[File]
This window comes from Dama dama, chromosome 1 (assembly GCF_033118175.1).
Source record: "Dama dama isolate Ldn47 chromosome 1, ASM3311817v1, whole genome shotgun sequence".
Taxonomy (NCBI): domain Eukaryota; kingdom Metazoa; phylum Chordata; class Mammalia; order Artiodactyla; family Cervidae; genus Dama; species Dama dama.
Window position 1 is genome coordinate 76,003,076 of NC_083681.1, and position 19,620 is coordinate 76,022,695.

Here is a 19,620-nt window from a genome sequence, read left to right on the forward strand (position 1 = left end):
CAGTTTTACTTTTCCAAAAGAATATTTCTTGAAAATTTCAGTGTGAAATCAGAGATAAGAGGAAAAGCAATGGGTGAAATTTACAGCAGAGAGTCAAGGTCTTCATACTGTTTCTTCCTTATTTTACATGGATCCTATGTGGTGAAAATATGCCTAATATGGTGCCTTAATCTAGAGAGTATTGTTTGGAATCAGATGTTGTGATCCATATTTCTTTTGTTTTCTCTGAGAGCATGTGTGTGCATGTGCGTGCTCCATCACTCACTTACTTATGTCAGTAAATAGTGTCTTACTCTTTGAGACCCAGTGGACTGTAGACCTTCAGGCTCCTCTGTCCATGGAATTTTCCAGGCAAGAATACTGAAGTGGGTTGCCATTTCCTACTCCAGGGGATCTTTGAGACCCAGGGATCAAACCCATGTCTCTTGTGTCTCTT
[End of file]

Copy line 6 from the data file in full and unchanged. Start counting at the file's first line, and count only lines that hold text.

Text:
CAGTTTTACTTTTCCAAAAGAATATTTCTTGAAAATTTCAGTGTGAAATCAGAGATAAGAGGAAAAGCAATGGGTGAAATTTACAGCAGAGAGTCAAGGTCTTCATACTGTTTCTTCCTTATTTTACATGGATCCTATGTGGTGAAAATATGCCTAATATGGTGCCTTAATCTAGAGAGTATTGTTTGGAATCAGATGTTGTGATCCATATTTCTTTTGTTTTCTCTGAGAGCATGTGTGTGCATGTGCGTGCTCCATCACTCACTTACTTATGTCAGTAAATAGTGTCTTACTCTTTGAGACCCAGTGGACTGTAGACCTTCAGGCTCCTCTGTCCATGGAATTTTCCAGGCAAGAATACTGAAGTGGGTTGCCATTTCCTACTCCAGGGGATCTTTGAGACCCAGGGATCAAACCCATGTCTCTTGTGTCTCTT